The way converts get treated in our community is wrong, and I hope that’s something that can be changed. As a ummah, as a community of brothers and sisters in faith, we are better than this.

I’ve also heard brothers say they refuse to marry coverts and only want to marry born Muslims, so they can teach their kids everything about Islam. All of the burden to raise children should not be put on women. Plus, many converts have a thirst for knowledge and may even have put a great deal of effort into learning about the religion, so it should not be assumed that they will not teach their children properly.

I know of one convert woman who married a born Muslim years ago, and his family has still not accepted the marriage. They treat this woman horribly. The husband’s mom in particular, who didn’t accept the marriage, spit it the face of her convert daughter-in-law at the Masjid/Mosque. This mom was said to be “religious.” Many people at the mosque were shocked by what they saw. I am still shocked when I think about how the convert was treated, as I write this.

I know of a brother who refused to marry one of my convert friends only because she was not Arab.

I know of a convert woman and Pakistani man who wanted to get married. They were in love, but it was innocent halal love. The family refused to allow him to get married, though the parents never said if it was because she was a convert or because she was of a different race. The man didn’t want to go against his parents, so he didn’t marry her; this left the girl heart broken. The most tragic part is, these two are still in love to this day, even though she ended up marrying someone else after waiting for years for his parents to change his mind. The man has refused to marry any other woman, to this day.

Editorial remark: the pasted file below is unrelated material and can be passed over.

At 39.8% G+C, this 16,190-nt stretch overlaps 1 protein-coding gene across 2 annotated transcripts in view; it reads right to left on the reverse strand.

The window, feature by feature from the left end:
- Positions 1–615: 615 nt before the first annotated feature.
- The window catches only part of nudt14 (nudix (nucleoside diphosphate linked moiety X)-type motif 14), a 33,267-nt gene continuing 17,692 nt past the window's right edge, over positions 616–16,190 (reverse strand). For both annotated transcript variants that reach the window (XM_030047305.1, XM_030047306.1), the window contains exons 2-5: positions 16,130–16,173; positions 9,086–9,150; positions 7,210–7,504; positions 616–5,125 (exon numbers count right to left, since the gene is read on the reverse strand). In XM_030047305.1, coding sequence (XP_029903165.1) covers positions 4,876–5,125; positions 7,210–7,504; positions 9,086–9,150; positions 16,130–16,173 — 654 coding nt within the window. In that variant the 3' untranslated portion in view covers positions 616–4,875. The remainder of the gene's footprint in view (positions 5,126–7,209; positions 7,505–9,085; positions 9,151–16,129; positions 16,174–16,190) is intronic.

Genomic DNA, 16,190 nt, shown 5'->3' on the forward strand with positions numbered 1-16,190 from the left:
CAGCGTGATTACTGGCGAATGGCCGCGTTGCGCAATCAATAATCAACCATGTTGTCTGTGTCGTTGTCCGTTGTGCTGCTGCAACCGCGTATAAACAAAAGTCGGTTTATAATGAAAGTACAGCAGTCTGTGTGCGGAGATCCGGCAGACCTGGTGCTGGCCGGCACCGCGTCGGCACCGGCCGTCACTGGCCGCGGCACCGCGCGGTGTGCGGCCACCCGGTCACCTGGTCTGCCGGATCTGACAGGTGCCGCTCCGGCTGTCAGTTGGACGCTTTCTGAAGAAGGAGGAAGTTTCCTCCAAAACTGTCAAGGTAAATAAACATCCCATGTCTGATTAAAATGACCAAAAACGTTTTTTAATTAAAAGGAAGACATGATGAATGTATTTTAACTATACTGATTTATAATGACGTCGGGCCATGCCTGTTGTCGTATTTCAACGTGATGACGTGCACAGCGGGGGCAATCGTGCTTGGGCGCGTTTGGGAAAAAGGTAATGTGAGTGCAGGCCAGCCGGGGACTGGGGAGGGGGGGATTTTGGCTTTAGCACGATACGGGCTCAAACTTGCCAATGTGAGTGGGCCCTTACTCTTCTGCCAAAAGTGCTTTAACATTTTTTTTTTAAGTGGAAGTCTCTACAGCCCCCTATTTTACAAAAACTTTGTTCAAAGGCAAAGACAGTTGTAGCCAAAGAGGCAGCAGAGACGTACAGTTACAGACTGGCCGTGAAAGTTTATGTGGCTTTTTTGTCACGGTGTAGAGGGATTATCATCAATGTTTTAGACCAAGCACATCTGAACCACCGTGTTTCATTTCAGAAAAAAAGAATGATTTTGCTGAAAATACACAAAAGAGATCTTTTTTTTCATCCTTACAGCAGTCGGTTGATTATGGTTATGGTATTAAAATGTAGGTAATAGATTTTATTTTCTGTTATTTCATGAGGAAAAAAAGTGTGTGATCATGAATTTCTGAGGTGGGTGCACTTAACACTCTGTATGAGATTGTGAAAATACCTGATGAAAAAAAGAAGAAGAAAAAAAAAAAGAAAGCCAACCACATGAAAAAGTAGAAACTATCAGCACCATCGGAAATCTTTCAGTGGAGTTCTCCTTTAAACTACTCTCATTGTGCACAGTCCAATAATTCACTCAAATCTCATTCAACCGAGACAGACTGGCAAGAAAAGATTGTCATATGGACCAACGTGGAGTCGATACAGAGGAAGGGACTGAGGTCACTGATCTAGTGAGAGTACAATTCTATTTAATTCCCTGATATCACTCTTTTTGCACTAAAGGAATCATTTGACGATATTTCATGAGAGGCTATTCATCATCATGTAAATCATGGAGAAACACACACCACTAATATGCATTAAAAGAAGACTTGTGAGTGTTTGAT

Many converts get treated in this way and they still choose to stay Muslim. To me, that is dedication and love for Allah.

Were you able to find an answer to my earlier questions after reading this article? If so, please answer them in the comment section below.


Anyone who has questions about Islam or conversion, please message me on my Facebook page and watch my YouTube channel. 

Click here to visit my: InstagramFacebookYouTube, and Blog.

Kaya is a blogger, activist, and freelance writer.


Want your voice to be heard? Send your submission to MostlyMuslim@gmail.com!
Visit the “Contribute to MM” page for more details.

Follow Mostly Muslim on Facebook HERE.

"Interesting - as a Christian, I had no idea this was an issue in your ..."

Why Are Converts Not Given a ..."
"I really like your posts, because I can somewhat relate to them. So thank you ..."

Finding Strength in God
"BTW, how dare you be so judgmental of women about how if she talks to ..."

Is She the One? (Or Two, ..."
"Thank you for sharing your story. I can relate so much to this, right down ..."

My Journey and Struggles as a ..."

Browse Our Archives

Follow Us!


What Are Your Thoughts?leave a comment
  • BT

    Interesting – as a Christian, I had no idea this was an issue in your community.

    I suppose all human communities have their issues. It’s a good reminder to look closely at our own. Thanks.